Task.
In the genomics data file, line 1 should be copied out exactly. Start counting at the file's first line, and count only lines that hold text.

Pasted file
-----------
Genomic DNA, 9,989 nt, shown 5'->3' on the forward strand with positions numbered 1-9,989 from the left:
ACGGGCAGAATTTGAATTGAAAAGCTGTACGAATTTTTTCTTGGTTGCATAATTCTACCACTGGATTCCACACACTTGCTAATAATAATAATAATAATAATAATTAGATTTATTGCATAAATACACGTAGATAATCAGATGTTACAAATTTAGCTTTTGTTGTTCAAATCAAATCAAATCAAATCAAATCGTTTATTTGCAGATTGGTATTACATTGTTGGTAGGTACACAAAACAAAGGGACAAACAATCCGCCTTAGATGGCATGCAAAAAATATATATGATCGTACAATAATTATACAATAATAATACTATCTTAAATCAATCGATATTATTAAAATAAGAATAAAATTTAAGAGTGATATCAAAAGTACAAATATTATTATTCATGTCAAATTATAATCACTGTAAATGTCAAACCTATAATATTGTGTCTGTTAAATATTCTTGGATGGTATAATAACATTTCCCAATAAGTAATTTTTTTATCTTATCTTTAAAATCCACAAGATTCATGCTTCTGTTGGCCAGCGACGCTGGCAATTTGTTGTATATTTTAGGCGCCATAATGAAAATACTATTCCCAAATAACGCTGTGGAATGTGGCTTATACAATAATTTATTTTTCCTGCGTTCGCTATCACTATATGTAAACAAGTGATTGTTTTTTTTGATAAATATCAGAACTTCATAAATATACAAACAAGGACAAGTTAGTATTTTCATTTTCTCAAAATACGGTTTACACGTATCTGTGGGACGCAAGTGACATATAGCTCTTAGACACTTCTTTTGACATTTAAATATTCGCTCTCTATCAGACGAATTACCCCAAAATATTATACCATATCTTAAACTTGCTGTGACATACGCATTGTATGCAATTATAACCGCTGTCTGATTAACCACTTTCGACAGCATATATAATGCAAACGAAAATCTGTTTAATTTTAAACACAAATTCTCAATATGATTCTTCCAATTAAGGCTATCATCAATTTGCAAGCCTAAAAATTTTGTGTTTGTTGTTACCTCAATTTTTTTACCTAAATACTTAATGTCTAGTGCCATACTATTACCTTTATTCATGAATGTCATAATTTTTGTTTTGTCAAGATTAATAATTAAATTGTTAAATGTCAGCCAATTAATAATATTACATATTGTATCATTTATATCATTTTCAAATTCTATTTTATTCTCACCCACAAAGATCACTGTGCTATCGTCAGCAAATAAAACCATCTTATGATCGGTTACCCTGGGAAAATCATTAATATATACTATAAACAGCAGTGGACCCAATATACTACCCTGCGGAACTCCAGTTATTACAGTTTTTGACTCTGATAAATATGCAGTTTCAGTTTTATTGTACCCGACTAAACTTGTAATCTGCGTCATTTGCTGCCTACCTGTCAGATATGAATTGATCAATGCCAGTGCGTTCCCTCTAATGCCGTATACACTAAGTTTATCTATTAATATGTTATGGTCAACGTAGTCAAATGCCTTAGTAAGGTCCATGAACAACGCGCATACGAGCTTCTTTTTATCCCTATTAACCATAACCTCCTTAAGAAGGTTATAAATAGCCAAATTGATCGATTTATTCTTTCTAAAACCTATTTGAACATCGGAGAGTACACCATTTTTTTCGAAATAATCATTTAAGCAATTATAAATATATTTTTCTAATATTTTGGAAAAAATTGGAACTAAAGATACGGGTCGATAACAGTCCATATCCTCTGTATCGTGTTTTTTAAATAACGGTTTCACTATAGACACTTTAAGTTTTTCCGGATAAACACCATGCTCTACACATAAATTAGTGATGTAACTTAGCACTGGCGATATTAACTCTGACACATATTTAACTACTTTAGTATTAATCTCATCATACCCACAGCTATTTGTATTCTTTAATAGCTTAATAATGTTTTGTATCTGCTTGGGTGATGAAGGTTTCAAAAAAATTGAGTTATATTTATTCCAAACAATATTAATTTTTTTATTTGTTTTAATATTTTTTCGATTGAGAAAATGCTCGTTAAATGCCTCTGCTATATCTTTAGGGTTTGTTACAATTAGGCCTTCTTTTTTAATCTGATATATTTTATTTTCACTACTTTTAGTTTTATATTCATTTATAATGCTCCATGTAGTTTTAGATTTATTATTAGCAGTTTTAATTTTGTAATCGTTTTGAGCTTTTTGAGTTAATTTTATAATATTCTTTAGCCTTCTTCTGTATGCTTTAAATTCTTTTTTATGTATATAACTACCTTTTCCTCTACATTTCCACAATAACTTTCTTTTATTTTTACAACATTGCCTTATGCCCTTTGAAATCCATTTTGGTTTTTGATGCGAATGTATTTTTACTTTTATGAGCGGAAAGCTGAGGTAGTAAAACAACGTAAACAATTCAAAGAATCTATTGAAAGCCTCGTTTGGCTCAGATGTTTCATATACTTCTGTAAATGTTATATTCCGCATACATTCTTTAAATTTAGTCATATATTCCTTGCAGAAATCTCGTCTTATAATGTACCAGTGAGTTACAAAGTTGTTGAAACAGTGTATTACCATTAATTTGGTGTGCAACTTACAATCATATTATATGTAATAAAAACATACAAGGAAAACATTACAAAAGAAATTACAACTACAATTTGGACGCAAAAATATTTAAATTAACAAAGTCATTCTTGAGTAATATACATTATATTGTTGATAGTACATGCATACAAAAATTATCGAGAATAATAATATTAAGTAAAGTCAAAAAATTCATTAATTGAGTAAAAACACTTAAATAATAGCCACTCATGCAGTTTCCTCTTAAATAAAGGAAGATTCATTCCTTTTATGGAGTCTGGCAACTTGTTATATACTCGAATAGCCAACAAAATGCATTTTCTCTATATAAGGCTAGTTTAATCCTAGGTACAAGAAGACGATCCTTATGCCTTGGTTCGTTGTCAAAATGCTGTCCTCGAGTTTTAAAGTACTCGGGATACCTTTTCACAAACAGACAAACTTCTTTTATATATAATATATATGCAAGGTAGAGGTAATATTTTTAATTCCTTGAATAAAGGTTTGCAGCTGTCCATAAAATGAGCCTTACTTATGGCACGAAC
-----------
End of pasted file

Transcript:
Genomic DNA, 9,989 nt, shown 5'->3' on the forward strand with positions numbered 1-9,989 from the left: